Saturday, October 19, 2013

Herne Hill, London...Where My Great Grandmother Lived

The next couple of days were spent exploring the neighbourhoods where Dad lived at one time or another before he left England for Canada in the 1950s.

Here I am with Dot, Dad’s cousin, in Biggin Hill, Kent. Dot was born the year after my father and has given me some wonderful pictures of him when he was a young child.


We’re looking at a photobook that Pam made chronicling Dad’s life as best we know it up until the time he met Mom. Dot loved the book and there were some photos she hadn’t seen before, including one of her mom.

We went to The Old Jail for lunch. We had been there on a previous visit and the atmosphere and food are always great.

Here we are, pleasantly stuffed after a great lunch. On the left is Irene, Tim’s partner, and Jim and me. On the right is Tim, who is my age, and his mom, Dot.

We went back to Tim’s house to chat and before we knew it, it was time to leave to catch the train home. One last photo…me, Irene, Tim, Dot, Nick and Tom (Tim’s son and his girlfriend). The time always goes by so quickly and I'm so happy to be able to spend time with people who knew Dad.

The next day we went to Herne Hill, a district in south London, where Dad’s grandmother lived, and where he stayed with his sister, Elsie, for a time after they were orphaned. Here we are arriving at the train station. There was music playing and people dancing. Whoa! All this for us? Oh, it’s market day every Sunday.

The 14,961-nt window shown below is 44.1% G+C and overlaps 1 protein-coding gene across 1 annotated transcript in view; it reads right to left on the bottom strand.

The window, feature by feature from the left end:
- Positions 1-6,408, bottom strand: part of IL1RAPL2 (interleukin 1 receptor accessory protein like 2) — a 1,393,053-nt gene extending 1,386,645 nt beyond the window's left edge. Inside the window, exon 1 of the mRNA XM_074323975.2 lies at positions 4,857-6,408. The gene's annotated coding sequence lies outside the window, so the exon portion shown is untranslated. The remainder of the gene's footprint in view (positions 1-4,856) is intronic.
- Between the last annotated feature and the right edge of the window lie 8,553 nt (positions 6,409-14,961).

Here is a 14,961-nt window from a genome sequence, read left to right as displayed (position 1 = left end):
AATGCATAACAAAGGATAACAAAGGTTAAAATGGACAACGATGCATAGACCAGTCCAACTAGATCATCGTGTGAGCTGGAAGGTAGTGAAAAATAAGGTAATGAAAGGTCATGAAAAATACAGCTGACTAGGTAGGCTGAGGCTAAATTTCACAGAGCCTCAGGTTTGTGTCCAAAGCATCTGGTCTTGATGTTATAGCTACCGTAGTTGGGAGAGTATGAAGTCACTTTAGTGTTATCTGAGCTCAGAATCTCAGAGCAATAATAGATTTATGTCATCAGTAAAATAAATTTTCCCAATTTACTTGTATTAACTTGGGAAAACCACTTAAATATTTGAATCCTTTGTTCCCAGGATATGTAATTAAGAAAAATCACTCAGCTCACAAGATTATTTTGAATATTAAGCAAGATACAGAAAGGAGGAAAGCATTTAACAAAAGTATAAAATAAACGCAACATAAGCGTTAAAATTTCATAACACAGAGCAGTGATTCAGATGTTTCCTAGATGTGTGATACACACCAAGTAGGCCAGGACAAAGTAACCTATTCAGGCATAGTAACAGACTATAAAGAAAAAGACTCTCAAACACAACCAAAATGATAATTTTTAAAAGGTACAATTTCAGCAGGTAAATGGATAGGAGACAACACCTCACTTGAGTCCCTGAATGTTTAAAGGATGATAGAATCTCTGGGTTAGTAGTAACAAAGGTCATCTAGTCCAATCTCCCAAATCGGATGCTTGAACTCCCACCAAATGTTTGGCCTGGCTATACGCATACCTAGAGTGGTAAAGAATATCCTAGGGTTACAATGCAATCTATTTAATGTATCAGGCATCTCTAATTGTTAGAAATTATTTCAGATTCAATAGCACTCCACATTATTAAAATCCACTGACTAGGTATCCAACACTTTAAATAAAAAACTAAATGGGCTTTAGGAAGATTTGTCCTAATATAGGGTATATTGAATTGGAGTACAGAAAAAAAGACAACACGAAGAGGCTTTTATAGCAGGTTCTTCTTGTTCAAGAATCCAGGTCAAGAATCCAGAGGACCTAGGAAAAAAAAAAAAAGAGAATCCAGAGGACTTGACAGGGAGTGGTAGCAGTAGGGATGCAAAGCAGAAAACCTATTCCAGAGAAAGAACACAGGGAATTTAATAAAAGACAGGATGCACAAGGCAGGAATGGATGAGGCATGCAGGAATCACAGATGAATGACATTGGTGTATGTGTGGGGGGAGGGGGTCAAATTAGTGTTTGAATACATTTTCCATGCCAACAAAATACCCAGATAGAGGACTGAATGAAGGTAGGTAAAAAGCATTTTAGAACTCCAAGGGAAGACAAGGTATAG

We started our walk up Herne Hill (I now know why the town is called this). This beautiful old building on the corner is the Half Moon Public House, which was built in 1896, although a tavern has existed on this site since the 17th century.

This church was coming into view as we walked up the hill. Dot had asked us to take a picture as this is the church she was married in.

And here it is...St. Paul’s church. It was originally built in 1843 at a cost of £4,958, but was rebuilt in 1858 after a fire.

The houses across the street…a very pretty neighbourhood.

Look at the detail in the brickwork. You don’t see much of this anymore.

Poplar Walk!! I was so excited to see #17. This is where Gran (Dad's grandmother) lived for many years and we had frequently heard about 17 Poplar Walk Road.

And here we are…hmmm, it didn’t look much like the photo I had, but it could have been. It had a red door, but something wasn't right. Then I remembered my cousin, Ann, telling me they changed the name of the street from Poplar Walk Road to Poplar Road. Quite confusing! We asked a lady who pointed us further down the road.

We saw the Ss Philip and James Catholic Church on the corner, which was opened in 1906, so it would have been there when Dad was here.

We saw the sign…Poplar Road!!

And up above on the building, you could see that it used to be called Poplar Walk.

Looking down the street…

And here we are at #17. There was no mistaking it was the same house. Dad would have lived there in the 1940s. Gran and Uncle Jack lived downstairs and Dot and her parents lived upstairs.Whew...with Dad and his sister, Elsie, it would have been a crowded house.

I held up the photo I was carrying. This was taken in the 1980s.

Here I am in front of 17 Poplar Road. It was a central gathering place and a place of significance for many of Dad's family. Tim remembered visiting his grandparents upstairs. I remembered my cousin Ann saying they would wait at the gate for cousin Len (my dad) to arrive for visits after he joined the Merchant Marines. Here I was at the gate…it was a very special moment.